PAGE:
Alison Sabath is a student at The Ohio State University and an ISA Featured Blogger. She studied abroad with ISA in Valencia, Spain.
I don’t know about you, but for the most part, I’m a planner. I like to know what I have on my agenda for the day so I can maximize my productivity and fun. I had never been to Spain before – actually, I had never been abroad in general – so there were a number of different things I didn’t expect.
1) You’re going to be spending more money than you think. I know how this statement probably makes you feel – nervous, anxious, angry? I get it – I’m sure you have already set aside a certain amount of spending money so as not to break your bank account. But here’s the thing – there are so many unexpected experiences that will pop up in your host city that you couldn’t have planned for, even after looking at every travel blog and city guidebook. For example, I arrived in Valencia just two hours before their local soccer team, Valencia CF, kicked off their final game of the season. Originally, I didn’t think I was going to be able to see a soccer game in Spain, so I was more than happy to spend 20 euros to cross it off my bucket list. Some things are worth the extra money if it’s going be a memory for a lifetime.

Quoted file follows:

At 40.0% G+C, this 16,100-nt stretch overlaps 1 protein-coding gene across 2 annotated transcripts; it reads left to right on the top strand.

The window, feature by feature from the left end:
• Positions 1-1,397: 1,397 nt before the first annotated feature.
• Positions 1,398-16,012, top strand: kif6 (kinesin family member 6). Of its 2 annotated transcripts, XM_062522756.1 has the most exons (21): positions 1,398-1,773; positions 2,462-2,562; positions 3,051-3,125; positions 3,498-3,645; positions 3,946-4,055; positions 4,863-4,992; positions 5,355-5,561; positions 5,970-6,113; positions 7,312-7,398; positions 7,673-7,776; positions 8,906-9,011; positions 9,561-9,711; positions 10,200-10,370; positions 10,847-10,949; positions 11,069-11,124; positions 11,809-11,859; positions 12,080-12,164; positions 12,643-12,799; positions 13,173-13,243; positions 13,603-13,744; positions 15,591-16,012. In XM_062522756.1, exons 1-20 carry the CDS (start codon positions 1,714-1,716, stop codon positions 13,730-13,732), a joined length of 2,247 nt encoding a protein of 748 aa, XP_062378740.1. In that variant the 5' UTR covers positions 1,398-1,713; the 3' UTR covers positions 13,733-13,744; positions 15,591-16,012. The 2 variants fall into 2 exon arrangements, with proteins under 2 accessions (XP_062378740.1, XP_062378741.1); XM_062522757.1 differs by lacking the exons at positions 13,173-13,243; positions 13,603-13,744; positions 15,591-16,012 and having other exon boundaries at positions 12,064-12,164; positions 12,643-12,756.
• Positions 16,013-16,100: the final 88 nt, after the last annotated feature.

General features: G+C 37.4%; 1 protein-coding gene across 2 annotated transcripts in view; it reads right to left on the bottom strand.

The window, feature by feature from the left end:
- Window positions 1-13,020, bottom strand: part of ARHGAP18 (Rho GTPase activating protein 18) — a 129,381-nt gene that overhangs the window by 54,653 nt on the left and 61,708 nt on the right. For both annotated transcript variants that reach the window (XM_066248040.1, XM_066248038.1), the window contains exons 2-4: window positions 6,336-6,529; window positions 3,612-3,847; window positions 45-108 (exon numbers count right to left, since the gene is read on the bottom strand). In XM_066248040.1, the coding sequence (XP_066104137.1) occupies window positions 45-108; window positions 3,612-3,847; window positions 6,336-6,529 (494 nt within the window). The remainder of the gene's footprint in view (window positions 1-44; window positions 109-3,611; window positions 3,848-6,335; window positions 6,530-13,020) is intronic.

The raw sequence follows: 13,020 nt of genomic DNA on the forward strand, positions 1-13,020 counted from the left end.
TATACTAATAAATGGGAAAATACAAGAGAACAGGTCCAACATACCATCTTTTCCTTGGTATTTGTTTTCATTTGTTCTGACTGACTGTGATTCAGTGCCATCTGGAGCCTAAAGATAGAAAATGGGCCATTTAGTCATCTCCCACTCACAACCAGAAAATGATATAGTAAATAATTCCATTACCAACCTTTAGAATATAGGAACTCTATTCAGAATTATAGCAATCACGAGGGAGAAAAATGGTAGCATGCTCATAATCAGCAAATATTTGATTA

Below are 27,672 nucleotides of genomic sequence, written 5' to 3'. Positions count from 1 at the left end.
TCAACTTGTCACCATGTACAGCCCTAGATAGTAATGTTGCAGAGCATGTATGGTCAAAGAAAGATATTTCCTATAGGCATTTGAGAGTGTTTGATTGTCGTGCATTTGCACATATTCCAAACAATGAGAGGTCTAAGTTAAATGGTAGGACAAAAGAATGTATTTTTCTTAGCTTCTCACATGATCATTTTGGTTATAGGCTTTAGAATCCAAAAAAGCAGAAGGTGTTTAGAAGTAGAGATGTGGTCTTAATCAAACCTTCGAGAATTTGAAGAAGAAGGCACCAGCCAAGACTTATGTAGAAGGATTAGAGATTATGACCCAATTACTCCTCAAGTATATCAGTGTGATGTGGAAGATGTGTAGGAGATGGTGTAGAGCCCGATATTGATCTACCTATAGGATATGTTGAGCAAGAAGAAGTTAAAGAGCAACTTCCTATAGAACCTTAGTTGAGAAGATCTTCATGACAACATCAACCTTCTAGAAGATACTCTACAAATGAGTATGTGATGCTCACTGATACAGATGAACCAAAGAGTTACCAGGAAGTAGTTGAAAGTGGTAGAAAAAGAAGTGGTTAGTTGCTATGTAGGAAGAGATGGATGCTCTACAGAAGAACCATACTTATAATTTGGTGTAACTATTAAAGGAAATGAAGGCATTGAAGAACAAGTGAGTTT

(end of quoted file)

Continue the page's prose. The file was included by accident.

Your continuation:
2) Improving your Spanish skills is ALL up to you. You will come across Spaniards that know English just as well as you do. Typically, they can hear it in your accent or notice in your mannerisms that you aren’t from Spain and they’ll start speaking in English to you. The first few times I responded back in English, but then I realized that that is NOT what I came here for! It can be second nature to reply in English but if you really want to make the most of your experience you NEED to try your hardest to adapt to the customs and practice your skills!
3) Be prepared to try foods you’d never thought you would eat. Did I ever imagine that I would eat pig lips or chicken butt? And enjoy it? Never. But I wouldn’t have known if I didn’t try it! I’m not saying that I’m going to make pig lips a regular part of my diet, but I’m glad that I at least gave these typical Spanish tapas a chance. In other words, although there are similarities in the cuisine between Spain and the US, there are many many differences that I think everyone should taste at least once.
4) It’s always sunny in Valencia. I packed probably 4 jackets, including a rain jacket, and 3 pairs of jeans for my trip, assuming the temperature probably drops a lot at night. Boy was I wrong! It’s always hot and sunny during the day and still very warm at night. You can ditch the cold weather clothes besides for maybe one pair of pants and a jacket to wear in the air-conditioned classrooms. And as for a rain jacket or umbrella? Well, it only rained two times all of last summer – so take that as you wish!
The world awaits…discover it.